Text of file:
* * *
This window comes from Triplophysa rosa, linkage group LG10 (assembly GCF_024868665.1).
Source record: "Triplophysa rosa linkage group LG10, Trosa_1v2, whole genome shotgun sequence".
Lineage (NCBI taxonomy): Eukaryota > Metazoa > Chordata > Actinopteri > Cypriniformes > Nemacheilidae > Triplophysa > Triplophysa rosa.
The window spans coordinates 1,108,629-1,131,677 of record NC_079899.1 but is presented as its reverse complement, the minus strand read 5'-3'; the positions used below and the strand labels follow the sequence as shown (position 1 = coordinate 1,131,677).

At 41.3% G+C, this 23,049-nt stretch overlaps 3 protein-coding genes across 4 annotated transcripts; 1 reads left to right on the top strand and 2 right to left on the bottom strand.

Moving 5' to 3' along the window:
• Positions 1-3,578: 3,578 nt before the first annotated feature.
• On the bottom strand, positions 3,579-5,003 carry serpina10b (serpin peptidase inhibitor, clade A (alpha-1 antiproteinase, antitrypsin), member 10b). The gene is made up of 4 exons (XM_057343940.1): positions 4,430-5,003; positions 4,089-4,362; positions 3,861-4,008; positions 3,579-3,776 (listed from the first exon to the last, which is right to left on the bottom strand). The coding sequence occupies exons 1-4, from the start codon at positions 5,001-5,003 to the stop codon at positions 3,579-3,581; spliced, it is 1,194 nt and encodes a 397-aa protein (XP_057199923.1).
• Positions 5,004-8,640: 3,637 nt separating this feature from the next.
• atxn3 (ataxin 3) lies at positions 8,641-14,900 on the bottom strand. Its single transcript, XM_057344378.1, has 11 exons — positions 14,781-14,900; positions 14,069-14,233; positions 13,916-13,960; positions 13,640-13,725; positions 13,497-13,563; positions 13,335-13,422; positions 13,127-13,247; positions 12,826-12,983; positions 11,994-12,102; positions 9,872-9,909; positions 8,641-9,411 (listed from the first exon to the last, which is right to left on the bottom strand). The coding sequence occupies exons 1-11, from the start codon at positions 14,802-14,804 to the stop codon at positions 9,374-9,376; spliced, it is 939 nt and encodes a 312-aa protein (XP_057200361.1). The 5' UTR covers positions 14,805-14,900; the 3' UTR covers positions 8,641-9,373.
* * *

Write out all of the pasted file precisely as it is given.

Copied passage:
This window comes from Triplophysa rosa, linkage group LG10 (assembly GCF_024868665.1).
Source record: "Triplophysa rosa linkage group LG10, Trosa_1v2, whole genome shotgun sequence".
Lineage (NCBI taxonomy): Eukaryota > Metazoa > Chordata > Actinopteri > Cypriniformes > Nemacheilidae > Triplophysa > Triplophysa rosa.
The window spans coordinates 1,108,629-1,131,677 of record NC_079899.1 but is presented as its reverse complement, the minus strand read 5'-3'; the positions used below and the strand labels follow the sequence as shown (position 1 = coordinate 1,131,677).

At 41.3% G+C, this 23,049-nt stretch overlaps 3 protein-coding genes across 4 annotated transcripts; 1 reads left to right on the top strand and 2 right to left on the bottom strand.

Moving 5' to 3' along the window:
• Positions 1-3,578: 3,578 nt before the first annotated feature.
• On the bottom strand, positions 3,579-5,003 carry serpina10b (serpin peptidase inhibitor, clade A (alpha-1 antiproteinase, antitrypsin), member 10b). The gene is made up of 4 exons (XM_057343940.1): positions 4,430-5,003; positions 4,089-4,362; positions 3,861-4,008; positions 3,579-3,776 (listed from the first exon to the last, which is right to left on the bottom strand). The coding sequence occupies exons 1-4, from the start codon at positions 5,001-5,003 to the stop codon at positions 3,579-3,581; spliced, it is 1,194 nt and encodes a 397-aa protein (XP_057199923.1).
• Positions 5,004-8,640: 3,637 nt separating this feature from the next.
• atxn3 (ataxin 3) lies at positions 8,641-14,900 on the bottom strand. Its single transcript, XM_057344378.1, has 11 exons — positions 14,781-14,900; positions 14,069-14,233; positions 13,916-13,960; positions 13,640-13,725; positions 13,497-13,563; positions 13,335-13,422; positions 13,127-13,247; positions 12,826-12,983; positions 11,994-12,102; positions 9,872-9,909; positions 8,641-9,411 (listed from the first exon to the last, which is right to left on the bottom strand). The coding sequence occupies exons 1-11, from the start codon at positions 14,802-14,804 to the stop codon at positions 9,374-9,376; spliced, it is 939 nt and encodes a 312-aa protein (XP_057200361.1). The 5' UTR covers positions 14,805-14,900; the 3' UTR covers positions 8,641-9,373.